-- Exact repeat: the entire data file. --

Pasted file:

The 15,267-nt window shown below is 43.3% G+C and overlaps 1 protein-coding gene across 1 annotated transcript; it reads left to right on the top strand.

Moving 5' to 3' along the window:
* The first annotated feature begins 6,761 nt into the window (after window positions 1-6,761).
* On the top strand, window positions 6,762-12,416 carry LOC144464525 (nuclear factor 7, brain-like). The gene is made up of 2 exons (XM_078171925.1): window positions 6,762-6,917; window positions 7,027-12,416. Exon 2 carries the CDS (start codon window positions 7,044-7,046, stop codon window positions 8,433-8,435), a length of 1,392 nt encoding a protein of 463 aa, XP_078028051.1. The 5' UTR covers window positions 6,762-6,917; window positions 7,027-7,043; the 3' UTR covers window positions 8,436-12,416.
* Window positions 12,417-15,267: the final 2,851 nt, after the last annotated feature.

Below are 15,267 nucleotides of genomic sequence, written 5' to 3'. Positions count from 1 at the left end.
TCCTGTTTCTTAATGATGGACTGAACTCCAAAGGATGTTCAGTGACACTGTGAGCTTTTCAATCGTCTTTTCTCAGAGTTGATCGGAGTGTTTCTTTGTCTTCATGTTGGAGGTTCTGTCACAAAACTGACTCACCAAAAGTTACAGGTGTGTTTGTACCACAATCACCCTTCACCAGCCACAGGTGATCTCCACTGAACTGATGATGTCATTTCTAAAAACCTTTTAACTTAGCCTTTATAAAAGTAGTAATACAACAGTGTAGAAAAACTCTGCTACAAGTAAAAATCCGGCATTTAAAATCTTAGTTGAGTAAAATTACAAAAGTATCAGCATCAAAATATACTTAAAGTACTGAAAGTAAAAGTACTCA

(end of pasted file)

The 15,267-nt window shown below is 43.3% G+C and overlaps 1 protein-coding gene across 1 annotated transcript; it reads left to right on the top strand.

Moving 5' to 3' along the window:
* The first annotated feature begins 6,761 nt into the window (after window positions 1-6,761).
* On the top strand, window positions 6,762-12,416 carry LOC144464525 (nuclear factor 7, brain-like). The gene is made up of 2 exons (XM_078171925.1): window positions 6,762-6,917; window positions 7,027-12,416. Exon 2 carries the CDS (start codon window positions 7,044-7,046, stop codon window positions 8,433-8,435), a length of 1,392 nt encoding a protein of 463 aa, XP_078028051.1. The 5' UTR covers window positions 6,762-6,917; window positions 7,027-7,043; the 3' UTR covers window positions 8,436-12,416.
* Window positions 12,417-15,267: the final 2,851 nt, after the last annotated feature.

Below are 15,267 nucleotides of genomic sequence, written 5' to 3'. Positions count from 1 at the left end.
TCCTGTTTCTTAATGATGGACTGAACTCCAAAGGATGTTCAGTGACACTGTGAGCTTTTCAATCGTCTTTTCTCAGAGTTGATCGGAGTGTTTCTTTGTCTTCATGTTGGAGGTTCTGTCACAAAACTGACTCACCAAAAGTTACAGGTGTGTTTGTACCACAATCACCCTTCACCAGCCACAGGTGATCTCCACTGAACTGATGATGTCATTTCTAAAAACCTTTTAACTTAGCCTTTATAAAAGTAGTAATACAACAGTGTAGAAAAACTCTGCTACAAGTAAAAATCCGGCATTTAAAATCTTAGTTGAGTAAAATTACAAAAGTATCAGCATCAAAATATACTTAAAGTACTGAAAGTAAAAGTACTCA